Delivering mental health support to accountants and clients
It’s taken a combined effort, but multiple parties have now committed their expertise and resources to ensure accountants and their clients do not have to deal alone with the mental traumas many had to endure in 2020.
Megan Breen | January 2021
The mental health support offered by accountants in dealing with the economic fallout of 2020, brought on by devastating bushfires and then a global pandemic, has been vital to small-to-medium enterprises (SMEs) across Australia.
Throughout last year, accountants played a frontline role in helping individuals and businesses manage the economic downturn. The federal and state governments have relied heavily on the accounting profession to ensure its support measures reached the thousands of business owners in need of it.
The toll on SMEs, including accountants, has been far-reaching, with a recent study commissioned by the Federal Department of Industry, Science, Energy and Resources reporting that nearly one in three SME owners had in the past 12 months been diagnosed as experiencing stress, depression or anxiety.
As a result, business advisers have been identified as uniquely positioned to provide mental health support to SMEs, which has led to professional help now being offered to CPA Australia members to ensure they are equipped to recognise and support their clients, employees and themselves in dealing with mental health issues.
From February 2021, professional accounting bodies including CPA Australia, Institute of Public Accountants (IPA) and Chartered Accountants Australia and New Zealand (CA ANZ) will work with the IPA-Deakin SME Research Centre to deliver mental health training to more than 5000 professional accountants over the following 12 months across Australia.
Joint accounting body effort to deliver mental health support
Rowena Buddee, CPA Australia’s executive general manager public practice and professional standards, says it is pleasing to see the three bodies come together to encourage their members to participate in the training.
“Business owners have faced significant mental health challenges this year  and accountants have seen not just the stress in their clients, but also the financial and emotional toll on themselves and their staff,” Buddee says.
“Mental health is a societal issue and requires a collective effort – so coming together and having a joint approach is really important.”
She says it has long been recognised that accountants are often the first people to see the toll financial pressure places on clients and that the training will have a ripple effect in providing support to accountants, their clients and the wider community.
“It's an important opportunity for early identification management and helps with mental health issues. By training accountants to provide mental health support to their tens of thousands of small and medium business clients, we will have a larger societal impact.”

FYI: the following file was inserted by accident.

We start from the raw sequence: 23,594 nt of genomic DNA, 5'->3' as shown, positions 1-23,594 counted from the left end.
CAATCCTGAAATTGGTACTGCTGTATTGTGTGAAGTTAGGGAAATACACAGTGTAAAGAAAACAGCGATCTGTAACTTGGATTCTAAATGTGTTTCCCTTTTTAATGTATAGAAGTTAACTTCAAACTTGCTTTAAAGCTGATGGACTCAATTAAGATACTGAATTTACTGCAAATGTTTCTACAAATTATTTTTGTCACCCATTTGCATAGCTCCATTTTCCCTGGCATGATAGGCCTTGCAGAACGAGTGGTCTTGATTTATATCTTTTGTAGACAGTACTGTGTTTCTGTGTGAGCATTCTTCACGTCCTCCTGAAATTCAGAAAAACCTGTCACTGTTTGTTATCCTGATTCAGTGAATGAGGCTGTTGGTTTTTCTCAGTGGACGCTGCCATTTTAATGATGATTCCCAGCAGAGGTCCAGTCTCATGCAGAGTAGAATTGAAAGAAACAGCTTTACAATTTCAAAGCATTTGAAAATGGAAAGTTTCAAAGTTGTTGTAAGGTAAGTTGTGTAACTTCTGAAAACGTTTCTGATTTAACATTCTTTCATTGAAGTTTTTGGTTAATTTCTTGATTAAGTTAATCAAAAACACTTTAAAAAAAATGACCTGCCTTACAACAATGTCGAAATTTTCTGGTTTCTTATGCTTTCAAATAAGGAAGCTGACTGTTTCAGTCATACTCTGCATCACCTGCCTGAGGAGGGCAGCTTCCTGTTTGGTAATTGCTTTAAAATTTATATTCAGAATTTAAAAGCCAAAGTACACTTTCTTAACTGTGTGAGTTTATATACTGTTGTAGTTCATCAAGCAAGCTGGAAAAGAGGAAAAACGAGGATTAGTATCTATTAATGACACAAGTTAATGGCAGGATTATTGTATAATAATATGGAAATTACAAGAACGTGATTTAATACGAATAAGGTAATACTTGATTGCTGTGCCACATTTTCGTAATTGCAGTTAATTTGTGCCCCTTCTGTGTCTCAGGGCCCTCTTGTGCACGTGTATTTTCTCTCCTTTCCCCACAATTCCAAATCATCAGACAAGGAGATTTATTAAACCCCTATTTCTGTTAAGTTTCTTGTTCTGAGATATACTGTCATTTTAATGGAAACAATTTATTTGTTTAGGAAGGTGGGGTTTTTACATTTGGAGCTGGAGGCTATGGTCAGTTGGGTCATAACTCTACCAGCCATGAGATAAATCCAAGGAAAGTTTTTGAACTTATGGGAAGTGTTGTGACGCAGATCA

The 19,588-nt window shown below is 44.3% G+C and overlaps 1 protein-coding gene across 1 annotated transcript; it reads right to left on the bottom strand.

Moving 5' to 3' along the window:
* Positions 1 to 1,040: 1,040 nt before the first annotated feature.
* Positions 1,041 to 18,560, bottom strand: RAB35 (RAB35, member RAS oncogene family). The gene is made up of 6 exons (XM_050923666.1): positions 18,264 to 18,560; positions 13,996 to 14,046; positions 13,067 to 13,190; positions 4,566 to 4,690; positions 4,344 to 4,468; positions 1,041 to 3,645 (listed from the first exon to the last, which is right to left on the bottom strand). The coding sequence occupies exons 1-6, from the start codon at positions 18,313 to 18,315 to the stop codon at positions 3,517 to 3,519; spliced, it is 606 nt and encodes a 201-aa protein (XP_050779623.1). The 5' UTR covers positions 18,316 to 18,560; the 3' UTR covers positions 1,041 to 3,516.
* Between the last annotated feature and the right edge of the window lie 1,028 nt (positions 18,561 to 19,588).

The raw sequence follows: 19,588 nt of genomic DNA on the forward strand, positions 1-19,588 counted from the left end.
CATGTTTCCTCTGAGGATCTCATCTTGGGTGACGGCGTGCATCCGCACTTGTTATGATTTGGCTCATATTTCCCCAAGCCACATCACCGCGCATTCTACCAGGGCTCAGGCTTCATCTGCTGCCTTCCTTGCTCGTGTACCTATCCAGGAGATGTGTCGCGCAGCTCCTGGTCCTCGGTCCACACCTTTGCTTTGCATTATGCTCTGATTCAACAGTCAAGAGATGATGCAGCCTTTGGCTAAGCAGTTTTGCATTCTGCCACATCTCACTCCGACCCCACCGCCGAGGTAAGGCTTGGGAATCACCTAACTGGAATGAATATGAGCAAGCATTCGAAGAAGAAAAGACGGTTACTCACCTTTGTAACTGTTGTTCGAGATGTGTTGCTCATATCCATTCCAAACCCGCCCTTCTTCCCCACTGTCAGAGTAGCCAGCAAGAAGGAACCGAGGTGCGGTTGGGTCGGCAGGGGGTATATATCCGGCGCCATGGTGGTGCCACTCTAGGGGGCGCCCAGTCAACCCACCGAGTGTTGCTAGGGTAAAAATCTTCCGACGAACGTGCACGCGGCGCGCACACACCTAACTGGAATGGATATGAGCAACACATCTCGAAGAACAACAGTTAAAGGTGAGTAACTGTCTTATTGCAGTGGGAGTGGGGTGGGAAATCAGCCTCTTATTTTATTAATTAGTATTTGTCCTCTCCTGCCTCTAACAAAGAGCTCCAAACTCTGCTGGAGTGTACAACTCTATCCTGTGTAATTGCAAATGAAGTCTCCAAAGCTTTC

Identifying mental health stressors
Professor Andrew Noblet, department of management, faculty of business and law at Deakin University, says the university-inspired Counting on U project was funded through a A$2.24 million grant from the Department of Innovation, Science, Energy and Resources.
The grant will enable accountants to provide mental health first aid to their clients and help people become better equipped to identify mental health stressors.
“It became quickly apparent to us that there was a need coming from the accounting bodies to help their members better deal with clients who are experiencing acute distress, as well as supporting the mental health of accountants, financial planners and other business advisers, Noblet says.
He notes that as well as providing mental health first aid training to help those showing signs and symptoms of acute psychological distress, the program’s training will focus on building client relationships.
“By combining mental health first aid with client relationship building training we are signalling right from the outset that understanding the business and personal needs of your clients can help ensure you're providing financial services that better meet their needs”, he maintains.
“At the same time, better understanding their needs can give you a more accurate insight into the emotional state of your clients, and where you do see someone who's struggling, you're in a much better position to encourage help-seeking and ensure they get the guidance they need.”
Noblet says the training is complimentary for members who work in public practice with more than one SME client. It will be delivered through a combination of virtual training sessions, self-paced e-learning modules, surveys and virtual booster sessions.
“The materials are as relevant to accountants as they are to their clients, and it's also very relevant to their peers and colleagues within the accounting firm.”
To express interest in the Counting on U program, email [email protected]
Further resources are available at https://blogs.deakin.edu.au/counting-on-u/ and www.cpaaustralia.com.au/public-practice/toolkit/wellbeing
Read the special mental health edition of INTHEBLACK magazine.